All Articles Leadership Management Spotlight on Association Leadership: CEO of the National Confectioners Association

Spotlight on Association Leadership: CEO of the National Confectioners Association

5 min read


Larry Graham, president of the National Confectioners Association since 1992, provides leadership for members, including U.S. and international confectionery manufacturers and suppliers, to meet complex challenges and problems that have confronted the industry. Graham founded the World Cocoa Foundation, a nonprofit farmer-outreach organization, in 2000. Before joining the candy industry, Graham served in executive posts at the Uniform and Textile Services Association, the National Food Processors Association and the American Hotel and Motel Association.

What is your leadership philosophy?

Leadership in a nonprofit has to be different from if I were an entrepreneur or even a CEO of a small business, although I realize there are some skills that apply to both. The first and, to me, the most important thing is that I have to be an example. If employees realize that I take the job seriously, that this is not some career stopover for me, that I am dedicated to and part of the industry we represent, that I am passionate about our successes, that I don’t ask them to do anything I don’t do myself, then this sets the tone. I once worked for a guy who ran down the hall and high-fived anybody he ran into when we got a new member. That’s great because it was sincere and it was infectious. I work as many hours as anyone, if not more. Other than salary and one or two perks, I try to spread the wealth and as many perks as possible. If I have a nice office and get parking, so should everyone (as much as possible). Employees need to see a sense of fairness and proportion.

When was the first time you were someone’s boss?

At a summer camp, I was in charge of 50 6-year-old boys and had four assistants, but I won’t count that. In Vietnam, during the war, I worked in a refugee camp, and I was partly in charge of distributing money, rice, etc. But in terms of an actual office job, I went from being a lawyer representing the hotel industry in Washington to becoming, almost overnight, executive vice president of the National Food Processors Association and having 40 or 50 people reporting to me. It was a little tough at first, but using the above philosophy and working closely with the president, it worked out.

How do you decide whether someone is right for your team?

By the time we narrow down the list of people to interview, their backgrounds and qualifications are pretty similar, so I look for personality, creativity, some sign of risk taking or adventure in their backgrounds (harder for kids to do this today). I ask about family and hobbies and interests. All of these things are usually a good road map for how they will approach their job. I try to read between the lines about how they approached their previous jobs. For me, it’s more intuitive than scientific (I know some companies have personality tests), and you get better at it over time.

What is the biggest challenge your industry is facing this year?

The confectionery industry has many challenges. The U.S. congressionally mandated Sugar Program really hurts our industry, and changing that is a major uphill battle, but we’re giving it our all. Also, how candy and chocolate and snacks in general fit into a good diet is a long-term issue. Consumers receive an enormous amount of nutrition information, and we want to be sure that good science rules the day. There is a place for a little sweetness in one’s diet, and it is NCA’s role to be sure that consumers, nutritionists and opinion leaders have accurate information.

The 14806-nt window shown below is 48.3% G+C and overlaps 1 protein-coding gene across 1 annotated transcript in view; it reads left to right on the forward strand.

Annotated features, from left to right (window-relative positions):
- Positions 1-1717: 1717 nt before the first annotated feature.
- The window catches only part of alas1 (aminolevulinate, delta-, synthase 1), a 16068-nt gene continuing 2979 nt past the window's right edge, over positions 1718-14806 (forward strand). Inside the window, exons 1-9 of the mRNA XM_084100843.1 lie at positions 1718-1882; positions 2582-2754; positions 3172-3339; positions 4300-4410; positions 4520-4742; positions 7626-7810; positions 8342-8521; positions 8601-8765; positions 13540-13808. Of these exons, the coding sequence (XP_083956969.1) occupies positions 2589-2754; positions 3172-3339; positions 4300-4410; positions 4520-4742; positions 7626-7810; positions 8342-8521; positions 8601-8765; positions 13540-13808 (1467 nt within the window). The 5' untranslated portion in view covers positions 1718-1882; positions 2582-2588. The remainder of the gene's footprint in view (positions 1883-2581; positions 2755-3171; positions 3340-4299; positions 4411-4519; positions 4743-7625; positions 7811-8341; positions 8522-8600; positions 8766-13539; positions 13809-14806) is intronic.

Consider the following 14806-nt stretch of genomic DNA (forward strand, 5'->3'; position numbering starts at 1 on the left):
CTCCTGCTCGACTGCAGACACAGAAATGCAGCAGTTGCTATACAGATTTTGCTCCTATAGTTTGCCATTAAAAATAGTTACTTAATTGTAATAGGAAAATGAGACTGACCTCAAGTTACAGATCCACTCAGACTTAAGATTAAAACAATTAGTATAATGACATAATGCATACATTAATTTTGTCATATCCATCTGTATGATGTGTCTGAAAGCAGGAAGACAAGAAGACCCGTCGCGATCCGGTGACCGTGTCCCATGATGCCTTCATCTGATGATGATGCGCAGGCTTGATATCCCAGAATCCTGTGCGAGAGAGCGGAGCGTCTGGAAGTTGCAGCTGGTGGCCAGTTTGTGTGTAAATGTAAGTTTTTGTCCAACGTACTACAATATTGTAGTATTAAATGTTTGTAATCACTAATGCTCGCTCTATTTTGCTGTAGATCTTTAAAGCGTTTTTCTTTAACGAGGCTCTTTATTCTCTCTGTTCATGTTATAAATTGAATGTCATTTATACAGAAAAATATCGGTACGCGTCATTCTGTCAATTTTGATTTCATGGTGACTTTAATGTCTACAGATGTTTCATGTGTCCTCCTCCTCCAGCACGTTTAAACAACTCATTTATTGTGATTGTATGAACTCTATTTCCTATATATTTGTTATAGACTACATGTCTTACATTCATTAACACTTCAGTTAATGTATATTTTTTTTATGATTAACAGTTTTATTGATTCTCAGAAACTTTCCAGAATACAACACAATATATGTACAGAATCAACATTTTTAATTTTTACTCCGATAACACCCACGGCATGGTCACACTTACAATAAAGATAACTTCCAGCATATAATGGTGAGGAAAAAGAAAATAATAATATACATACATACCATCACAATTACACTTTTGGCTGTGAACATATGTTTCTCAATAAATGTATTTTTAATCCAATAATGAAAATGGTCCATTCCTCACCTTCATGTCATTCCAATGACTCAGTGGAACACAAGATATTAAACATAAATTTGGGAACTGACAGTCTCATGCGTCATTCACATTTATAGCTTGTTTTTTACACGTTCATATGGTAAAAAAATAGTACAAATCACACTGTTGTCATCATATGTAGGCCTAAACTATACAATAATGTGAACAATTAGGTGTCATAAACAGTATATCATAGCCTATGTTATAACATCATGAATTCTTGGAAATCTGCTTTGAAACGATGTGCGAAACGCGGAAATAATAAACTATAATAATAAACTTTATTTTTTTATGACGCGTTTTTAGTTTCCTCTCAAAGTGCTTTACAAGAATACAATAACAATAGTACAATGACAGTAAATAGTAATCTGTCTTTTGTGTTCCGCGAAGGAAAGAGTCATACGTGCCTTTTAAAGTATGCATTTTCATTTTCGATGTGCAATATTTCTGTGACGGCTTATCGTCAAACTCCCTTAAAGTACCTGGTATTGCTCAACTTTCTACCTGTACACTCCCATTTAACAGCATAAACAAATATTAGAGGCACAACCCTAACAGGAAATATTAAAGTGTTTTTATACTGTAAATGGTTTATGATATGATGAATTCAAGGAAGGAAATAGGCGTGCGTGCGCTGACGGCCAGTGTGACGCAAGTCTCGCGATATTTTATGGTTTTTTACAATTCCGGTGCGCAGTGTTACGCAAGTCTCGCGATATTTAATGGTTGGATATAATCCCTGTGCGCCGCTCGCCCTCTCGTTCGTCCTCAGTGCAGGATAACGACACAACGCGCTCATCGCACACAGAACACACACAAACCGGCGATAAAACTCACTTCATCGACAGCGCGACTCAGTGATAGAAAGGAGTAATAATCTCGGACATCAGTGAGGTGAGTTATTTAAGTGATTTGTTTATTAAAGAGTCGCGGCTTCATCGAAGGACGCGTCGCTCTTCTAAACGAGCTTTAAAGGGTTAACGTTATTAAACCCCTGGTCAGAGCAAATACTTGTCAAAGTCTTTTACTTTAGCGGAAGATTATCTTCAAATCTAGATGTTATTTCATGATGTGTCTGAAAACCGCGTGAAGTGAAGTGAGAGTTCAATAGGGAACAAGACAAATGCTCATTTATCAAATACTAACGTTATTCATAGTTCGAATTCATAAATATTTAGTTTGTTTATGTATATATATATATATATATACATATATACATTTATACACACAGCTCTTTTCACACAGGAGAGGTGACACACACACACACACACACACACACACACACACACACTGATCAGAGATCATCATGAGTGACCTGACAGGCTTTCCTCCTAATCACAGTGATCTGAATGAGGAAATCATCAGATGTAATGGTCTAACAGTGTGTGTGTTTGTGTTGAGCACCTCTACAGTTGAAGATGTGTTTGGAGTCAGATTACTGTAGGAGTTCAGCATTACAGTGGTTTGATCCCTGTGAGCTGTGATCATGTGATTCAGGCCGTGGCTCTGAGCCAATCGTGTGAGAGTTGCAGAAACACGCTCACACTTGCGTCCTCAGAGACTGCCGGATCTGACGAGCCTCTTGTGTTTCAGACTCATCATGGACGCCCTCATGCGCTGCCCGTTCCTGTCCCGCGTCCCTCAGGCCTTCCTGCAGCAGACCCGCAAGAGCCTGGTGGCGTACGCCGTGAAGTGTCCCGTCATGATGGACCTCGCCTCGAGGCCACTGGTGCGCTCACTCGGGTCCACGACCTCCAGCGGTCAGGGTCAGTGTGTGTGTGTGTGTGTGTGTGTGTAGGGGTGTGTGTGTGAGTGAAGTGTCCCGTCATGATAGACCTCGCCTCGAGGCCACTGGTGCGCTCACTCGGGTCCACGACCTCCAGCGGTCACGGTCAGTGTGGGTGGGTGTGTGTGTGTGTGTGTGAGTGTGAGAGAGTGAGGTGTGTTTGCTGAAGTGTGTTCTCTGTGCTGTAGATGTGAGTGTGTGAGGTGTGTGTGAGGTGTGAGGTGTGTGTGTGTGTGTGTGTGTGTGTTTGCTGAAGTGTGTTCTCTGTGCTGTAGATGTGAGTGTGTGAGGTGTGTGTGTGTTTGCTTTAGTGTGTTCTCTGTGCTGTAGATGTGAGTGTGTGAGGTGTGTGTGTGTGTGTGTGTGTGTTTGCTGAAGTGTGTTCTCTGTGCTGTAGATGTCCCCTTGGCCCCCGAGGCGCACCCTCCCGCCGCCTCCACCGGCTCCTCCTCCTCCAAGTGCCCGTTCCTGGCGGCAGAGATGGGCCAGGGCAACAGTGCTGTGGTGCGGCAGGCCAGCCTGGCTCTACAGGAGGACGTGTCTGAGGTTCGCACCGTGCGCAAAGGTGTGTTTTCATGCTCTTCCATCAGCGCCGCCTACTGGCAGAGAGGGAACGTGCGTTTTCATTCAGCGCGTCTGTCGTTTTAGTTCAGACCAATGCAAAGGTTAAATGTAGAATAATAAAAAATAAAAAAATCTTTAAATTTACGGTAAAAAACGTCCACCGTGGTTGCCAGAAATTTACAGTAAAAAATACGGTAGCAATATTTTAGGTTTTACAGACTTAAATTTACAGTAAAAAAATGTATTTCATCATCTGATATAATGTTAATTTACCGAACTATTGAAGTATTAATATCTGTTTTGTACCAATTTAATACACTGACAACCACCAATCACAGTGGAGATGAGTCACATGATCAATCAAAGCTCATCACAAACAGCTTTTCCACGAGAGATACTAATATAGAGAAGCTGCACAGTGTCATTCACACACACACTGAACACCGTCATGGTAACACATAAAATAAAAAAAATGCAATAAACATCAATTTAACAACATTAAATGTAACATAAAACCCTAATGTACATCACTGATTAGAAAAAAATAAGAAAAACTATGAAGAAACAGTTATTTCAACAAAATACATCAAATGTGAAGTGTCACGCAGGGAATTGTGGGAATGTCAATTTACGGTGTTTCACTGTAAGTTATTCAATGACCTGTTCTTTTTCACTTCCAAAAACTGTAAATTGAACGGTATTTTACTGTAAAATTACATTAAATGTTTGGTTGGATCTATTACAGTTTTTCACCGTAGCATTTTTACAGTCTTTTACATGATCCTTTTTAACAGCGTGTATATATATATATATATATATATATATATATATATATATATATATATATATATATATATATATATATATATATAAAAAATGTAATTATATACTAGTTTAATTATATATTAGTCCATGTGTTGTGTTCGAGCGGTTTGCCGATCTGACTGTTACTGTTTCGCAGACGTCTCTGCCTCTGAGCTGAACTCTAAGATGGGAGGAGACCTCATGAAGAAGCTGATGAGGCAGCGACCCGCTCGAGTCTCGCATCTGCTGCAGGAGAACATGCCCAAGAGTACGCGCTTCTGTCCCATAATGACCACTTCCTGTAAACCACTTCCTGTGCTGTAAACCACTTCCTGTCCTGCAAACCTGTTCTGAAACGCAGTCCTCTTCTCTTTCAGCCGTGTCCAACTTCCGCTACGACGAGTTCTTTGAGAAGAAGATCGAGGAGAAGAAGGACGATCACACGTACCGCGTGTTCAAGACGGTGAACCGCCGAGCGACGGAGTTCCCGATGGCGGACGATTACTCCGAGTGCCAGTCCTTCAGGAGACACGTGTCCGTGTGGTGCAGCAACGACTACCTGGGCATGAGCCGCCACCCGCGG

What is the biggest challenge your association is facing?

Providing value to all 700 members is always a challenge. We have big companies and small companies, we have suppliers, brokers and international members, and keeping focused on the big things facing us while not ignoring some specific needs of some of our specific member categories is a full-time job. Also, like most associations, sometimes, as a staff, we’re ahead of our members and sometimes we’re behind, so hitting that partnership sweet spot is always hard work. Our membership is growing, our trade show is growing, political involvement by our members is growing, so that is all good.

Looking outside Washington, whose work do you admire most?

While we have some excellent large players in our industry, I have lately visited many small candy companies, and I admire those CEOs and their staffs for how hard they work every day. They are dealing with retailers, volatile commodity prices, training and maintaining their workforce, fierce competition and more. They need to constantly innovate and creatively market and be ahead of trends and changing tastes. While there is fun and pride in being a candy manufacturer, it’s not an easy job to keep the company going from generation to generation, as many have done.

If a recent college grad came to you and said they one day wanted your job, what advice would you give the person?

First of all, you have to like candy, chocolate and gum! Few people have a straight line to a specific job, so I would advise to have an advanced degree (you learn a little, and it impresses those who do the hiring) but, more importantly, get some good work experience — and don’t stay too long in the first jobs you have (harder to do today). Oscar Wilde said that experience is the sum total of all of the mistakes you have made, so the more experience you have, the better you should be. Every job should be treated seriously, and nothing should ever be beneath you.